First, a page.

Synopses & Reviews
The greatest German novel since the end of World War II, The Tin Drum
is the autobiography of Oskar Matzerath, thirty years old, detained in a mental hospital, convicted of a murder he did not commit. On the day of his third birthday, Oskar had "declared, resolved, and determined [to] stop right there, remain as I was, stay the same size, cling to the same attire" (striped pullover and patent-leather shoes). That same day Oskar receives his first tin drum, and from then on it is the means of his expression, allowing him to draw forth memories from the past as well as judgments about the horrors, injustices, and eccentricities he observes through the long nightmare of the Nazi era. As that era ebbs bloodily away, as drum succeeds drum, Oskar participates in the German postwar economic miracle -- working variously in the black market, as an artist's model, in a troupe of traveling musicians.
With the onset of affluence and fame, Oskar decides to grow a few inches, only to develop a humpback. But despite his newfound status (and stature), Oskar remains haunted by the deaths of his parents, afflicted by his responsibility for past sins -- and so assumes guilt for a murder he did not commit as an act of atonement and an opportunity to find consolation.The rhythms of Oskar's drums are intricate and insistent, and they lead us, often by way of shocking fantasies, through the dark forest of German history. Through Oskar's piercing, outspoken voice and deformed little figure, through the imaginative distortion and exaggeration of historical experience, a pathetically hilarious yet startlingly true portrayal of the human situation comes into view.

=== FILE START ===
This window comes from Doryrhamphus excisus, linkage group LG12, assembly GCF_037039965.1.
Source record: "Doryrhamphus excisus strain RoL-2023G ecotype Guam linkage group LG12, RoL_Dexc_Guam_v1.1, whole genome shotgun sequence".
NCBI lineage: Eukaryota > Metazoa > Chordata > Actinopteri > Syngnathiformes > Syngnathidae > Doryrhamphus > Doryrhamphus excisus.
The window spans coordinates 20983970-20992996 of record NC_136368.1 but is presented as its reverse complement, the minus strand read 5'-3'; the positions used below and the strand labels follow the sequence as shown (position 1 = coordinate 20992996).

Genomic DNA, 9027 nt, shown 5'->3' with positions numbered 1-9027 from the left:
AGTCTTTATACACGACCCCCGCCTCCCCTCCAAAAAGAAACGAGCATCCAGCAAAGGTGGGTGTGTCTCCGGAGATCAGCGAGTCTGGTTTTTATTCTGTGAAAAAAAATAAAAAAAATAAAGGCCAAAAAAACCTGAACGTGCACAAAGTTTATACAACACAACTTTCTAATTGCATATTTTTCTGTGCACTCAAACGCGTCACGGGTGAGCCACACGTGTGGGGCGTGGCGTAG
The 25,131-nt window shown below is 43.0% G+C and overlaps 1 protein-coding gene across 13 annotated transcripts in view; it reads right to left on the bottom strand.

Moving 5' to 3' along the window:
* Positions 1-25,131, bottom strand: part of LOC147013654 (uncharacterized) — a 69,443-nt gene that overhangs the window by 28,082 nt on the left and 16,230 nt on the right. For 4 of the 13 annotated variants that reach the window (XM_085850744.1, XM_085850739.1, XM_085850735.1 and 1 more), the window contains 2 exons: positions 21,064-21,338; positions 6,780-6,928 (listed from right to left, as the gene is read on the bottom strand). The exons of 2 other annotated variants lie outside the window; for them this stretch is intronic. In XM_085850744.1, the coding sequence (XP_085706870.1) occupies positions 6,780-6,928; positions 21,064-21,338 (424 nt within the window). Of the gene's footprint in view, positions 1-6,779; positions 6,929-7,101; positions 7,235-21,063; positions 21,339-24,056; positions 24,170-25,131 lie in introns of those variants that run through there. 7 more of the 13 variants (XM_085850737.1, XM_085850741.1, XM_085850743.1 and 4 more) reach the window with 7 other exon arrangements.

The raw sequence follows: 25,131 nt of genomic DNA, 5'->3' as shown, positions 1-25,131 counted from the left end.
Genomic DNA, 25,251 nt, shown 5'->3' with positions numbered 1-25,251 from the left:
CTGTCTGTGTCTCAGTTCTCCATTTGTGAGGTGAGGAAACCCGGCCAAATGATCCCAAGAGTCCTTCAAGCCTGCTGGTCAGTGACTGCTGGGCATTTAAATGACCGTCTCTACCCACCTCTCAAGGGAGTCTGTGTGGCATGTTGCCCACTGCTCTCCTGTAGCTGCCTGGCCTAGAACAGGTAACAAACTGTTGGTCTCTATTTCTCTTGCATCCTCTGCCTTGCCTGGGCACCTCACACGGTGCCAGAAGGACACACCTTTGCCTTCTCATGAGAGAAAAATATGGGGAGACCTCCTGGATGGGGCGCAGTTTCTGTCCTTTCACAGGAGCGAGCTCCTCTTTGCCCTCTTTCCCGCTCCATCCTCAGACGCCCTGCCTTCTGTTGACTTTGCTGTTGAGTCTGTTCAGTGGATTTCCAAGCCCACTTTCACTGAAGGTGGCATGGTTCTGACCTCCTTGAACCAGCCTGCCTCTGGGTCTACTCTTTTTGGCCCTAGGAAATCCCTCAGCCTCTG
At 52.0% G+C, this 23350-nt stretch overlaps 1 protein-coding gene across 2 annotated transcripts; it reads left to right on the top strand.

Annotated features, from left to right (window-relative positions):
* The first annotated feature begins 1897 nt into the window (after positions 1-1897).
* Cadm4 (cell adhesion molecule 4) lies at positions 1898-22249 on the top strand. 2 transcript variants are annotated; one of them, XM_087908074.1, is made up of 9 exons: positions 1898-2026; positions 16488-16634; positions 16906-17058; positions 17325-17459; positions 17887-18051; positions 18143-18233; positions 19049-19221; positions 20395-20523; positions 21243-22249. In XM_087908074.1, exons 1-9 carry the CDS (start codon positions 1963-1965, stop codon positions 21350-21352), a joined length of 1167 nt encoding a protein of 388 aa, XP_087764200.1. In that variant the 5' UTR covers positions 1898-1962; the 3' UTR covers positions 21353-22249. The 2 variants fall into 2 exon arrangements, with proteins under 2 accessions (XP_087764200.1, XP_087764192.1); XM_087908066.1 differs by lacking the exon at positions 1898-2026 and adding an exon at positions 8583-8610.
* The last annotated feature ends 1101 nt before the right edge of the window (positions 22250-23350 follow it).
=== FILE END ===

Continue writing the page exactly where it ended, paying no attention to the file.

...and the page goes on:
About the Author
The author of many acclaimed novels, plays, poetry collections, and nonfiction, Günter Grass was born in Gdansk, Poland (formerly Danzig, Germany), in 1927. He was awarded the Nobel Prize for Literature in 1999.